Connecting Argent Products To SQL Server On A Non-Standard Port

Customers often configure different TCP/IP ports to connect to SQL Server — leaving the default port of 1433 is often a security vulnerability.

When installing any Argent product, you’ll notice there is no option to specify what port to connect on.

Argent actually leverages off SQL Server’s own tools to handle port configuration. This maximizes flexibility for the customer to change ports if and when needed.

Connecting a client to a SQL Server instance using a non-standard port is automatically handled for you if you have the SQL Server Browser service running on the SQL Server.

When this service is running, the client trying to connect is informed of the correct port number to use. The client does not need to explicitly state or know the port number beforehand when connecting to the SQL Server.

Again, due to security concerns, many customers will also disable the SQL Server Browser service. When this happens, connecting on a non-standard port requires the “SQL Client Tools”.

Using SQL Client Tools To Configure Non-Standard Ports

The medium used to install SQL Server contains an option to install the “Client Tools” only.

These tools are used to configure the SQL connection layer on the machine you are installing it on.

The tools cannot be downloaded (e.g. they are not free), and must be installed from the SQL Server installation medium.

After installing the Client Tools, depending on the version of SQL Server, the name of the tool you need to use will be different:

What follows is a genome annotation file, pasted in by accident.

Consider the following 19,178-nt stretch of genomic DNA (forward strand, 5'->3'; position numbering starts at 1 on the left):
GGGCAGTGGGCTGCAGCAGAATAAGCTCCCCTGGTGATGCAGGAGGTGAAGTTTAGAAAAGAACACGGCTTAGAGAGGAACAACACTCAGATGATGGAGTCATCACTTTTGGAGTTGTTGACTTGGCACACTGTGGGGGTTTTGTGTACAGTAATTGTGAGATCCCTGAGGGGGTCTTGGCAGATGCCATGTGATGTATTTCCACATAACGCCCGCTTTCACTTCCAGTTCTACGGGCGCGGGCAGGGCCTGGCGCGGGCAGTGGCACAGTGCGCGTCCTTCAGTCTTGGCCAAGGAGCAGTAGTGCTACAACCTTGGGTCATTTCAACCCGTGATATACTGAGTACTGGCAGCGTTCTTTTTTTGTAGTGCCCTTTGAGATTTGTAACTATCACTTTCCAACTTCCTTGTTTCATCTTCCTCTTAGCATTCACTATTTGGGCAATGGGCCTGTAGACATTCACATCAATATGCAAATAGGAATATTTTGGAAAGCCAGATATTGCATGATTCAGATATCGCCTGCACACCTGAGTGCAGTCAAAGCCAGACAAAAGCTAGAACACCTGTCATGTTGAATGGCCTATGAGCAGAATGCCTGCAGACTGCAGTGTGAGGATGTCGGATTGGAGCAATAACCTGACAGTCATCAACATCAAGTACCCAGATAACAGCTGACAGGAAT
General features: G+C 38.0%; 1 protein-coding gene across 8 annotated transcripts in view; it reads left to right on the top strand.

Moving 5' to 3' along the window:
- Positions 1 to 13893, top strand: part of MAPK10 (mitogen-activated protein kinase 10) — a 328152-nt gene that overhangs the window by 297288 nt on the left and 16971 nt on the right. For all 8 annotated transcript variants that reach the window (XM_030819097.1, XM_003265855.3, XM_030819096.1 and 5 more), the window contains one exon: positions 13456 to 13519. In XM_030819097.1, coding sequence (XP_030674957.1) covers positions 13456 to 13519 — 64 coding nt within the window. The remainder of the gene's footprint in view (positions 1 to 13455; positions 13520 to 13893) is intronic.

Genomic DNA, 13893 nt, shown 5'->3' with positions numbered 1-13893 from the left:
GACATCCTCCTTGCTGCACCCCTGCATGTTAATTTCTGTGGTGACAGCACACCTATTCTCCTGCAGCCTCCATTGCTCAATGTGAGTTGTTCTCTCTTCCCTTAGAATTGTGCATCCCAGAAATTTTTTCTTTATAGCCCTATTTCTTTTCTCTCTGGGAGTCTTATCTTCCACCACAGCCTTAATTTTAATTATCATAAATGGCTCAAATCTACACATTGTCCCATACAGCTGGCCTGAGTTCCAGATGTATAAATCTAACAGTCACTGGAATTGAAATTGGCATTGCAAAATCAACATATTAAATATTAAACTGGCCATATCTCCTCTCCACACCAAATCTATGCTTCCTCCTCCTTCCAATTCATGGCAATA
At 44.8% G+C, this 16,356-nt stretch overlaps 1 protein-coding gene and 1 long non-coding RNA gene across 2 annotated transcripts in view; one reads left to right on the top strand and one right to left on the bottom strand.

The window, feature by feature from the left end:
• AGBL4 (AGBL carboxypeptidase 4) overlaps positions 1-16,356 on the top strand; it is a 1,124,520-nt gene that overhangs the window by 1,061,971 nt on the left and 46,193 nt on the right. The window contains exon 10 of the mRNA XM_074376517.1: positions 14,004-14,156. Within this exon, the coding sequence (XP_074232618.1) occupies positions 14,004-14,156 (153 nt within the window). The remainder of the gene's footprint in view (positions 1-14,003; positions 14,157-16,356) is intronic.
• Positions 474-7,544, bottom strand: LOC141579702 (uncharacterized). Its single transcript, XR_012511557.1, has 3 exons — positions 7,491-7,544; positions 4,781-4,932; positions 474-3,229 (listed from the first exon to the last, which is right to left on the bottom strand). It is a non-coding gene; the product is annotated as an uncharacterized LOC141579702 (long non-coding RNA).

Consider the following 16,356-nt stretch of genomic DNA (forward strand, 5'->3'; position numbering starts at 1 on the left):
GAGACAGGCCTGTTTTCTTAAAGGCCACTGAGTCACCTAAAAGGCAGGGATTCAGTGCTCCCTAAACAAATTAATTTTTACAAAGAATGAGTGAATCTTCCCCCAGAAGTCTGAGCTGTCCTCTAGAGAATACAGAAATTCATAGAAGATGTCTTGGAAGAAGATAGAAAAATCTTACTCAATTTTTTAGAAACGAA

SQL 2005/2008: Configuration Manager
SQL 2000: Client Network Tool

This tool allows you to configure which ports the client will connect to, for a designated SQL Server.

If the client connects to multiple SQL Servers, you can create an Alias on the client machine, under “SQL Native Client Configuration“.

Right-click and select “New Aliases“. Fill in the information, such as the custom port number, the server hostname/IP, and the protocol type (TCP/IP).

The configuration set in the SQL Configuration Manager writes information into some sort of metafile on the Operating System.

Whenever a SQL Server ODBC connection is made from the client machine to the SQL Server, the ODBC connection reads the information saved in Configuration Manager, and automatically adjusts the port, etc. based on the settings.

Note: This is a global setting that affects all applications connecting to the SQL Server via ODBC.